AbûHayyân: AbûHayyân prefers to make al-masjid al-harâm the mactûf of the pronoun in bihî. The objection (made by Basran grammarians) that for thecatf on a genitive pronoun (damîr majrûr) to be valid, the preposition should, as a rule, be repeated with the mactûf (that is, the wording should have been wa bi 'l-masjidi 'l-harâmi) is refuted by AbûHayyân on the strength of a number of illustrations from thc Qur'ân and the classical Arabic poetry. But there remains the objection that the resulting notion of "disbelief in the Sacred Mosque" appears to make little sense, and that one has to resort to tortuous interpretation to make it meaningful.
None of the four writers discussed above -Tabarî, Zamakhsharî, Farrâ', and AbûHayyân - offer a completely satisfactory explanation of the problem raised by the Qur'anic verse 2:217.  The interpretations ofTabarî and Zamakhsharî make sense in themselves, but they ignore the sequence of the phrase-units in the verse. Farrâ's explanation hardly makes a case for Qur'ânic eloquence; it is, to use AbûHayyân's words: mutakallafun jiddan wa yabcuducanhu nazmu 'l-Qur'âni wa'l- tarkîbu 'l-fasîhu, and Râzî goes to needless lengths to defend it. AbûHayyân's own explanation, which requires one to swallow the phrase "disbelief in the Sacred Mosque," is no less mutakallaf. Of all these interpretations, the one by Zamakhsharî would make the most sense - if the Qur'ân had actually used the sequence of phrases suggested by Zamakhsharî. Is some other explanation possible?
III. An Alternative Solution
The real problem, thus, is not the case-ending of masjid in E, but phrase D (wa kufrun bihî), for no matter how one explains the case-ending of E, one still will have to explain the location of D in the verse. The task, therefore, is to explain why D has been placed between C and E. Is D an intrusion? It seems that D is not an intrusion, and that its peculiar location in the verse is quite significant. A brief general observation is offered before explaining the phenomenon.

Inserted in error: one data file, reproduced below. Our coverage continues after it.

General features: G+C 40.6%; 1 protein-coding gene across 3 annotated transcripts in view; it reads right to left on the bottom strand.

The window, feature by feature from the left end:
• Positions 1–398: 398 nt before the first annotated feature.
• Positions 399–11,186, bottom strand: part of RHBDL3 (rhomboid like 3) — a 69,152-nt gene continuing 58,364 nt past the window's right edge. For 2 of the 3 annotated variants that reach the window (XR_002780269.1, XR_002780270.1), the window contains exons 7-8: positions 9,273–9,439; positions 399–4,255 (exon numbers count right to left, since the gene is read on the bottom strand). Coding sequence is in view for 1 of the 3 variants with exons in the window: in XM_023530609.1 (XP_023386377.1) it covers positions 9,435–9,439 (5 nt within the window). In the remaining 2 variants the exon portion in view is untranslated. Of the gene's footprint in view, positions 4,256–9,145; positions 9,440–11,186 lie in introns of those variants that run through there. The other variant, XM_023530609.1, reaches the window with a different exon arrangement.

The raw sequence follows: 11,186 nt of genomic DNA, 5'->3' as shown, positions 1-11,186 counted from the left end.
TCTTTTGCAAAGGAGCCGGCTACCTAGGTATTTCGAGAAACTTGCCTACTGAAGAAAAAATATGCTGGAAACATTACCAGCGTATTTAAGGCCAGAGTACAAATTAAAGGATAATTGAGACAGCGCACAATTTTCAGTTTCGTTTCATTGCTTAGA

The treatment of the Qur'ânic verse 2:217 shows that the traditional scholars regard the question of the relationship between A and B-G essentially as a question of grammar, whereas it is, in fact, a question of balâghah. The are are concerned with establishing proper syntactic relationships between the various phrases of the verse - they try to identify antecedents, the two terms of a conjunctive phrase (mactûf and mactûfcalayh), and so on - but it does not occur to then to ask whether the apparently unusual construction of the verse is meant to highlight a point which an ordinary, grammatically more acceptable construction would fail to highlight. In the paragraph that follows an attempt will be made to explain the role of D in the verse by highlighting four points.